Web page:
By Michael Caruso
The federal judiciary has recognized that diversity and inclusion are essential values in our legal system. "Diversity on the bench and among our courtroom and chambers staff is critical to serving a diverse population," said Judge Raymond A. Jackson of the Eastern District of Virginia. "It's important that the court is reflective of the community it serves." This is particularly true of those chosen to clerk on the United States Supreme Court.
Judge (soon to be Justice) Ketanji Brown Jackson has put these words into action. Judge Jackson recently hired Kerrel Murray, an associate professor at Columbia Law School, Natalie Salmanowitz, a law clerk at Hogan Lovells, and Michael Qian, an associate at Morrison & Foerster.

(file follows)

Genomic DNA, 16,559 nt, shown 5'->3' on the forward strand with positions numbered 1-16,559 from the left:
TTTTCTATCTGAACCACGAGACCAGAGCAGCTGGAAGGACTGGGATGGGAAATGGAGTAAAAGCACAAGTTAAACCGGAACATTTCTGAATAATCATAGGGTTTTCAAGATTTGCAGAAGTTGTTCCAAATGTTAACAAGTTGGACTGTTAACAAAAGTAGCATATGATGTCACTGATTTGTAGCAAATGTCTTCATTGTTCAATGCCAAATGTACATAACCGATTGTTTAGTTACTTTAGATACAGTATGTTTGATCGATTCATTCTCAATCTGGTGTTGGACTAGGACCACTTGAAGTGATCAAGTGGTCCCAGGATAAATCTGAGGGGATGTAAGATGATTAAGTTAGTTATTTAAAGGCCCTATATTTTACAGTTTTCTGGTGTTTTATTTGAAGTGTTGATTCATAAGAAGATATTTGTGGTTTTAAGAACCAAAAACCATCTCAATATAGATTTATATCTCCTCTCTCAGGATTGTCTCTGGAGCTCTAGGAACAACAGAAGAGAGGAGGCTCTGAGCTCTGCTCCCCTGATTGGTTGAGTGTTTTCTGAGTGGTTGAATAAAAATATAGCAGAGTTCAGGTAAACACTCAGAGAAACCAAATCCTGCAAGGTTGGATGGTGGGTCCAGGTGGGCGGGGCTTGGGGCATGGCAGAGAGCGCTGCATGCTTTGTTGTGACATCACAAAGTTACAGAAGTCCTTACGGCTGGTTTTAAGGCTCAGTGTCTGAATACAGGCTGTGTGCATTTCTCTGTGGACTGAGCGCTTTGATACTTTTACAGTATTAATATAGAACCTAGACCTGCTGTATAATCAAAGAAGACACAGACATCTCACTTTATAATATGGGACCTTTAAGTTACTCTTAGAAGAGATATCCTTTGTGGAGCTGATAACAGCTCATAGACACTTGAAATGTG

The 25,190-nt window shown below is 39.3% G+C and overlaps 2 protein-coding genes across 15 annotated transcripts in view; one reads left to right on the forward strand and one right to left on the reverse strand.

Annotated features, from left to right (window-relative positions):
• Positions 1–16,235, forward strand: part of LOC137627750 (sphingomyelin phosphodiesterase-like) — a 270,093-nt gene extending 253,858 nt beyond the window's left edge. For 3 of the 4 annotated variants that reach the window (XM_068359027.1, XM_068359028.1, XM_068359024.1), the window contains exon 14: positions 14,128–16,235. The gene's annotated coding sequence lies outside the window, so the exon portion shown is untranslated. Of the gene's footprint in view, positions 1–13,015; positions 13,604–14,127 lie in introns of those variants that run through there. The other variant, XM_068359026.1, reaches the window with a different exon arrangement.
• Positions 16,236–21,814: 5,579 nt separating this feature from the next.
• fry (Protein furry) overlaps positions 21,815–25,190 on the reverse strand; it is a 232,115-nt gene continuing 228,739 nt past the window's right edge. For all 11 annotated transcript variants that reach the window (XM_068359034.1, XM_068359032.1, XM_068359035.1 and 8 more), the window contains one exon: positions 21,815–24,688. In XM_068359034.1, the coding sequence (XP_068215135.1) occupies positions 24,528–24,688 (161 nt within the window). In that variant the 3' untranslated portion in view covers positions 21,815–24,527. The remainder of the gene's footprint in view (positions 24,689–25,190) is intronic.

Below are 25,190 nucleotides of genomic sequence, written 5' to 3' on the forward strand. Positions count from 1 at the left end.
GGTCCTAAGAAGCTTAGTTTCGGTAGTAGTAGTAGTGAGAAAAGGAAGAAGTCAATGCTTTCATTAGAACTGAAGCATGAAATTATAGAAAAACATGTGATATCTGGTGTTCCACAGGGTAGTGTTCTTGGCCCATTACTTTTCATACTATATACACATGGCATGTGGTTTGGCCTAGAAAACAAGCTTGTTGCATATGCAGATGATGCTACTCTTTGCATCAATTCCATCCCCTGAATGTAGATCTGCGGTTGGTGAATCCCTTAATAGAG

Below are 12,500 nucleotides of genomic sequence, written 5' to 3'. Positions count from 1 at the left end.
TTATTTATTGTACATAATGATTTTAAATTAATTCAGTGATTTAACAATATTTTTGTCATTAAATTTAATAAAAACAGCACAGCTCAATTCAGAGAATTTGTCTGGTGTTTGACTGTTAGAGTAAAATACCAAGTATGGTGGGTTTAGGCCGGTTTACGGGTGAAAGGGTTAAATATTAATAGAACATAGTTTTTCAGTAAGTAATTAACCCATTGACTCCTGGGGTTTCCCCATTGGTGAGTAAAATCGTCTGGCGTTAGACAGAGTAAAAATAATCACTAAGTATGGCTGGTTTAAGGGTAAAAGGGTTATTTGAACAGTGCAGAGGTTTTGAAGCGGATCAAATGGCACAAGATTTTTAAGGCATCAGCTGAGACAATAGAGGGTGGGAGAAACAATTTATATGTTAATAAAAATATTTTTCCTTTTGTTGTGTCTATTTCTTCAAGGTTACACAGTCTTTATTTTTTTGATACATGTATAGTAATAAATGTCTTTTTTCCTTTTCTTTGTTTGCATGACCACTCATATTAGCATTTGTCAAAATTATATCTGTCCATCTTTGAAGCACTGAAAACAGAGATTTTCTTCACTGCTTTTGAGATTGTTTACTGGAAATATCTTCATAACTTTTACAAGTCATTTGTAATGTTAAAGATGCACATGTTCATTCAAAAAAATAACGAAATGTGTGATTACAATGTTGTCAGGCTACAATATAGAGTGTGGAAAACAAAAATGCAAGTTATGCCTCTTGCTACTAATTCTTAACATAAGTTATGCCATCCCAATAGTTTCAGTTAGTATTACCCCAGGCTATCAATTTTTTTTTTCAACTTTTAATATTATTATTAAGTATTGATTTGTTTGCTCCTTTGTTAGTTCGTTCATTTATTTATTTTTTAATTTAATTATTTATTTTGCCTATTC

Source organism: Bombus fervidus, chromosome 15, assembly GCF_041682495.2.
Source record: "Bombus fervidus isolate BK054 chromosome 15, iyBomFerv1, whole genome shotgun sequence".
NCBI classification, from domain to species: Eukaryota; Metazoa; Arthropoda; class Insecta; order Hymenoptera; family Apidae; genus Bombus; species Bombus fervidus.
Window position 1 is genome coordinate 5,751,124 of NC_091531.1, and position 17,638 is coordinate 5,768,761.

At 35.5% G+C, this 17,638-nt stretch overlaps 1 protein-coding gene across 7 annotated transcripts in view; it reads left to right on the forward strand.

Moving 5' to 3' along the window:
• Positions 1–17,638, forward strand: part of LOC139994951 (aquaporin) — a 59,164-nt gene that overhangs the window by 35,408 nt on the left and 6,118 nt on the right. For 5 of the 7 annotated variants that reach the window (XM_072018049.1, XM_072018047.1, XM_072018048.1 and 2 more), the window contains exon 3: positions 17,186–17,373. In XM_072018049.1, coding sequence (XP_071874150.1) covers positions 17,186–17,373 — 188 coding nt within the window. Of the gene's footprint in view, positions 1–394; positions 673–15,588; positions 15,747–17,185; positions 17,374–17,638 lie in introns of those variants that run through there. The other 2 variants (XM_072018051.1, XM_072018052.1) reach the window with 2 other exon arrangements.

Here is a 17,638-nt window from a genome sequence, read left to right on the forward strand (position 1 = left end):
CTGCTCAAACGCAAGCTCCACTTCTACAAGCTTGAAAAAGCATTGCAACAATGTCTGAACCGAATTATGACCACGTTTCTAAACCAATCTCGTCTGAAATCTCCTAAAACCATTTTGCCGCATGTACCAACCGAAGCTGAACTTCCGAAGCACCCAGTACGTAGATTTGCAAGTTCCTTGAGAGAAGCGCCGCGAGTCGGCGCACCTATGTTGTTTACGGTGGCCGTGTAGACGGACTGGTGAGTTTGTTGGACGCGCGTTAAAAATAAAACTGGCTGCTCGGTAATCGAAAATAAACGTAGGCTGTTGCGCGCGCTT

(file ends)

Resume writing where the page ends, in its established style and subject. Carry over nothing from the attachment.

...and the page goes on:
Judge Jackson's other hire is Claire Madill. Ms. Madill practices locally—at the Palm Beach County Public Defender's Office! I don't know the exact number of Supreme Court clerks who have been hired from a public defender's office, but the number has to be exceedingly small.
In addition to being a public defender, Ms. Madill also is a co-founder of Law Clerks for Workplace Accountability. This group advocates for stronger anti-harassment measures across the federal judiciary. Ms. Madill's hire and work with this group are timely, given the report this week about a disturbing workplace study conducted for the federal trial and appeals courts in D.C.
As the saying goes, "personnel is policy." Choosing a young public defender—one who has a proven commitment to the public interest—is an excellent policy. Praise to Judge Jackson, and congratulations to Ms. Madill!